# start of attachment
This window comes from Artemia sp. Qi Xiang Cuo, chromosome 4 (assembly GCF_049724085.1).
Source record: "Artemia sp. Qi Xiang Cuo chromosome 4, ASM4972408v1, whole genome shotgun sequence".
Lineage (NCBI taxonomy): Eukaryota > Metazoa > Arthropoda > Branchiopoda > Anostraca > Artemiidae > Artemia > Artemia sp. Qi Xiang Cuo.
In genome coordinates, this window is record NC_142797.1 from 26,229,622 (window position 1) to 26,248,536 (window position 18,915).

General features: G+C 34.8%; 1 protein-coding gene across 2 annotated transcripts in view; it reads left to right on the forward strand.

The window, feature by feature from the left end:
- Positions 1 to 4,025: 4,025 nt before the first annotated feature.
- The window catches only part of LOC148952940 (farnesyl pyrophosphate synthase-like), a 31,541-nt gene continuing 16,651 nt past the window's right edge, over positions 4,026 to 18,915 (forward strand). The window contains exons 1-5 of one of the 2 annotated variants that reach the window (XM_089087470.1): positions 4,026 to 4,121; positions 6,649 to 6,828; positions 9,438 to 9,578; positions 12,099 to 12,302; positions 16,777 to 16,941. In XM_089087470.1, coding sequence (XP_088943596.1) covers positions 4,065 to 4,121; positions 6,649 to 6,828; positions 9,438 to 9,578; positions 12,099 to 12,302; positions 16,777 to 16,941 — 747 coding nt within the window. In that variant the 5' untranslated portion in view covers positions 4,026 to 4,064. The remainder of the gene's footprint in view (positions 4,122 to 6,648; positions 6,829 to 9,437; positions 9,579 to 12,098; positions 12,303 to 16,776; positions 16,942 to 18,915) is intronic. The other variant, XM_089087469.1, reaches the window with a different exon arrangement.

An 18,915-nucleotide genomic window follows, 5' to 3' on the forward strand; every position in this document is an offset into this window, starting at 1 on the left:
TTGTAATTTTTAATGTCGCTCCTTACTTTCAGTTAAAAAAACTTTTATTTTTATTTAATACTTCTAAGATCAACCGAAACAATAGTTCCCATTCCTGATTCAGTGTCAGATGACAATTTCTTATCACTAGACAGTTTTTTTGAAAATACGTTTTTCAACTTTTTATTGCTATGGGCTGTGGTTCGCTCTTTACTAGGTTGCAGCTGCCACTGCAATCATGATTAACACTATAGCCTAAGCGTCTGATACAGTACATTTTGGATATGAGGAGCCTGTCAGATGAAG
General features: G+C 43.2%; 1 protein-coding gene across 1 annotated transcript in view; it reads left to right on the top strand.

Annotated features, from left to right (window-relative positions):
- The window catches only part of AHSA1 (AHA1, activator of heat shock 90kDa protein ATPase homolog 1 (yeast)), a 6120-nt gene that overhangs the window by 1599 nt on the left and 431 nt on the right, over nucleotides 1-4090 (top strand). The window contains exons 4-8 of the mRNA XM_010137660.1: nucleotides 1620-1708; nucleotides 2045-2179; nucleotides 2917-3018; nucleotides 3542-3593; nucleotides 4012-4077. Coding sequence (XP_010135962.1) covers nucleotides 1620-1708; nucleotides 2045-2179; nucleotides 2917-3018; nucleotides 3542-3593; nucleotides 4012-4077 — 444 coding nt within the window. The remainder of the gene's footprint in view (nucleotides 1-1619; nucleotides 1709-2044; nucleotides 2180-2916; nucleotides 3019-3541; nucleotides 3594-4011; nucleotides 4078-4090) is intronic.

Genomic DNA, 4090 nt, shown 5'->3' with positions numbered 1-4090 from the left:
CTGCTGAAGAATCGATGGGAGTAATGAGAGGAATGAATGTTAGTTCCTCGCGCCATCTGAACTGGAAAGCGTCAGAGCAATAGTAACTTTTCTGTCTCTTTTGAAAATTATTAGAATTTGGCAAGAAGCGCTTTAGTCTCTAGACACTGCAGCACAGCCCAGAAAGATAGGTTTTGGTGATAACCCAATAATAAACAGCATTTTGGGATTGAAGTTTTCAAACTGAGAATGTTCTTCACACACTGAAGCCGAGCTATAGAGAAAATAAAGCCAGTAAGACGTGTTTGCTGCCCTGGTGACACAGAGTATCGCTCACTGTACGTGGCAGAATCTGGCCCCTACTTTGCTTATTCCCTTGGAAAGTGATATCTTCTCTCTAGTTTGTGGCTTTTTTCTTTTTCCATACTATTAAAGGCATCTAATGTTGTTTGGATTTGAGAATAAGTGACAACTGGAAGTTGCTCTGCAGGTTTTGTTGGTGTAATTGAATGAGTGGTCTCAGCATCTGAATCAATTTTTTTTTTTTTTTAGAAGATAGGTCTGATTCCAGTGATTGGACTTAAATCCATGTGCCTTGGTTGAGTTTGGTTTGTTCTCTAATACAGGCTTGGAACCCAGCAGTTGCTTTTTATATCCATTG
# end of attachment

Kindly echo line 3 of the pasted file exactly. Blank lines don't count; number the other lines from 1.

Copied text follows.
Lineage (NCBI taxonomy): Eukaryota > Metazoa > Arthropoda > Branchiopoda > Anostraca > Artemiidae > Artemia > Artemia sp. Qi Xiang Cuo.